Living Will, also known as will to live, are legal documents in which an individual expresses in advance his/her wish relating to the use of artificial life-supporting means, to be referred to if the person concerned is unable to convey such wishes at the dusk of his/her life. Generally the living will allows an individual to withheld or withdrawn certain treatment if using the treatment will only prolong his/her dying process; or if he/she is unconscious or is in a vegetative state and seems to have no chance of recovery. An example of such treatments includes feeding tubes or resuscitation in case one’s heart stops beating.
Generally a Living Will takes effect only after two physicians certify that a patient is incapable of making medical decisions and that the medical circumstances of the patient are within the contours of the guidelines as laid down by the particular state’s living-will law. Living wills are usually used to tell the patient’s dear ones and doctors to stop life-sustaining techniques like mechanical respirators, cardiopulmonary resuscitation or intravenous feeding that the patient would refuse if he/she is able to do so.
Living Will is an vital component in many cases because if there is no clear and convincing evidence of a patient’s wishes, the hospital authorities will continue life-sustaining equipments as long as possible owing to the hospital policies, moral beliefs of a doctor, or the fear of liability, even if the family members of the patient think that the patient’s wishes would be otherwise.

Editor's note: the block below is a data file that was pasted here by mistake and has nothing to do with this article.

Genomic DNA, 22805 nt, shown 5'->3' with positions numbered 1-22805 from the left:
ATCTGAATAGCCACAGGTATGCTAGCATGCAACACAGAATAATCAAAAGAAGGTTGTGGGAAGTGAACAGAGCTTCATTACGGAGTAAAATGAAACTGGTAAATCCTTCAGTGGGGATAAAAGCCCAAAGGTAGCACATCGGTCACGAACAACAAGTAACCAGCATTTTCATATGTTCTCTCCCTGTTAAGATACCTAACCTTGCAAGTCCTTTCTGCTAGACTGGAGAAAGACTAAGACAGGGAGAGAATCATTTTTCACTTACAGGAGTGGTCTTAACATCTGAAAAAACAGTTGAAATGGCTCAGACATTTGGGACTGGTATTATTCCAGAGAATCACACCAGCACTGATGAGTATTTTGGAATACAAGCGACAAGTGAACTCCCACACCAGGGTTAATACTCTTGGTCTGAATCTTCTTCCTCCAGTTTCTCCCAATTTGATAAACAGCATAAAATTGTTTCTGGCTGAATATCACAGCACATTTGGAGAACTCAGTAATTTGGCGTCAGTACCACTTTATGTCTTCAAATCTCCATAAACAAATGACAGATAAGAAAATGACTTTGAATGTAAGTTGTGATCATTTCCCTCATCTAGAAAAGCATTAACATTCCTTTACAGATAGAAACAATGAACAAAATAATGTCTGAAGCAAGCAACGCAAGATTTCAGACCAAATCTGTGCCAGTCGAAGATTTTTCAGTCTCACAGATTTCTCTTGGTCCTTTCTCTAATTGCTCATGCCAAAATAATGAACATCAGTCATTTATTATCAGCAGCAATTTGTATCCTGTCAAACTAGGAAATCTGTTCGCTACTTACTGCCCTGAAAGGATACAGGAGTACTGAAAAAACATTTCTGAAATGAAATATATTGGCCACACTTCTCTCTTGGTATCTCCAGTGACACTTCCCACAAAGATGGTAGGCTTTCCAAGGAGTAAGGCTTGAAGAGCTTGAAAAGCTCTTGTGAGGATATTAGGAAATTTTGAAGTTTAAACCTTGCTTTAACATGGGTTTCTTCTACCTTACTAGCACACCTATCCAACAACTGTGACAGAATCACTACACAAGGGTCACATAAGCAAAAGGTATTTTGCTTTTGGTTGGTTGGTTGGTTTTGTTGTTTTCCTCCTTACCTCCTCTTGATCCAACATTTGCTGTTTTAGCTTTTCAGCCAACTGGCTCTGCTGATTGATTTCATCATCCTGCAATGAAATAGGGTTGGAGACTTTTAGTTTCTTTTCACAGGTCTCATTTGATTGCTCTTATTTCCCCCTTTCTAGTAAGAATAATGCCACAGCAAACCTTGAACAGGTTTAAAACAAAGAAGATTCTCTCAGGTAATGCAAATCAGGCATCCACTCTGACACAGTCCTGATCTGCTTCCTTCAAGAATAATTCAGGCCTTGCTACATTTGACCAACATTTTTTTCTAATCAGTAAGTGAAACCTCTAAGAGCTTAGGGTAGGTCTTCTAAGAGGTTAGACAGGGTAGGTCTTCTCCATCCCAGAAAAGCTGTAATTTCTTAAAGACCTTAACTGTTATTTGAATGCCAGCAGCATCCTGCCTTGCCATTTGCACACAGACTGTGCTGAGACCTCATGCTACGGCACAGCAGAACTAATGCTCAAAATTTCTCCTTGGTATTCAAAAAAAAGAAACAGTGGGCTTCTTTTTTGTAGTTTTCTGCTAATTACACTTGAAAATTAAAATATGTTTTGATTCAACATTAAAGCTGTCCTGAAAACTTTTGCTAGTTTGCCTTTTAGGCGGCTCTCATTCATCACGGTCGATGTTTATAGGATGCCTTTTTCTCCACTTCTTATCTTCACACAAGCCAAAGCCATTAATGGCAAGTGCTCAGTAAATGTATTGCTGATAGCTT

In most cases if you don’t have a living will, your family members will make take decisions for you. If you are a minor child, your parents are considered as the persons who can take decisions for you. If you are an adult with a legal partner, then that person will be your decision makers. But this may some times end in complications if some of family members or other significant persons come with different opinions. This is why living wills are considered as an important means for expressing your will to live.
It is highly recommended that each individual should make his living will. You can get living will forms from your health care provider. You can also download state specific living will forms from the Internet for free.
Fill out all the columns correctly, sign it and make several copies of it and keep the original form in a safe place. Provide a copy of your living will form to the person/persons whom you have designated as your decision maker, as well as to your health care provider, hospital, and any other significant person who needs it.
You can also change your living will when ever needed. If you are changing what you have written in the living will or choosing some other person as your decision maker, just fill out a new form specifying your current wish. As previously done send your new form to all those who need them such as your decision maker, health care provider, hospital, and significant family members. The most current form is always the valid one.